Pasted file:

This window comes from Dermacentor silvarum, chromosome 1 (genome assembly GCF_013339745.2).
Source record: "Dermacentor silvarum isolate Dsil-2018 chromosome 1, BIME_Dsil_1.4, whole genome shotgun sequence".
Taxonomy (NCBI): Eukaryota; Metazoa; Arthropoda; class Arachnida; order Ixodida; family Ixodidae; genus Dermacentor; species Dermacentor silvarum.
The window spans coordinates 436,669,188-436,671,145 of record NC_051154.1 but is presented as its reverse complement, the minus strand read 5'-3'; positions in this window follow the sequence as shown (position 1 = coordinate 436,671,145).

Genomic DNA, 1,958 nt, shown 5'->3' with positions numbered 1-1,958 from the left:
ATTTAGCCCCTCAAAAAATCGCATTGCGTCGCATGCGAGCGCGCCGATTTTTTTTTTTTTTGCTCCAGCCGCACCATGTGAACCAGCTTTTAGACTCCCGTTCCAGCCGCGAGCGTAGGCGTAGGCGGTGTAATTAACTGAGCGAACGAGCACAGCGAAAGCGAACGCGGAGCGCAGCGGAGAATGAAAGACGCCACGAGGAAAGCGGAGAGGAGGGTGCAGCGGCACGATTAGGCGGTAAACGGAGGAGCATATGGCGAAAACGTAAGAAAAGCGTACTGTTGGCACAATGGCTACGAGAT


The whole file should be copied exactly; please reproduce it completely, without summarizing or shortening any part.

This window comes from Dermacentor silvarum, chromosome 1 (genome assembly GCF_013339745.2).
Source record: "Dermacentor silvarum isolate Dsil-2018 chromosome 1, BIME_Dsil_1.4, whole genome shotgun sequence".
Taxonomy (NCBI): Eukaryota; Metazoa; Arthropoda; class Arachnida; order Ixodida; family Ixodidae; genus Dermacentor; species Dermacentor silvarum.
The window spans coordinates 436,669,188-436,671,145 of record NC_051154.1 but is presented as its reverse complement, the minus strand read 5'-3'; positions in this window follow the sequence as shown (position 1 = coordinate 436,671,145).

Genomic DNA, 1,958 nt, shown 5'->3' with positions numbered 1-1,958 from the left:
ATTTAGCCCCTCAAAAAATCGCATTGCGTCGCATGCGAGCGCGCCGATTTTTTTTTTTTTTGCTCCAGCCGCACCATGTGAACCAGCTTTTAGACTCCCGTTCCAGCCGCGAGCGTAGGCGTAGGCGGTGTAATTAACTGAGCGAACGAGCACAGCGAAAGCGAACGCGGAGCGCAGCGGAGAATGAAAGACGCCACGAGGAAAGCGGAGAGGAGGGTGCAGCGGCACGATTAGGCGGTAAACGGAGGAGCATATGGCGAAAACGTAAGAAAAGCGTACTGTTGGCACAATGGCTACGAGAT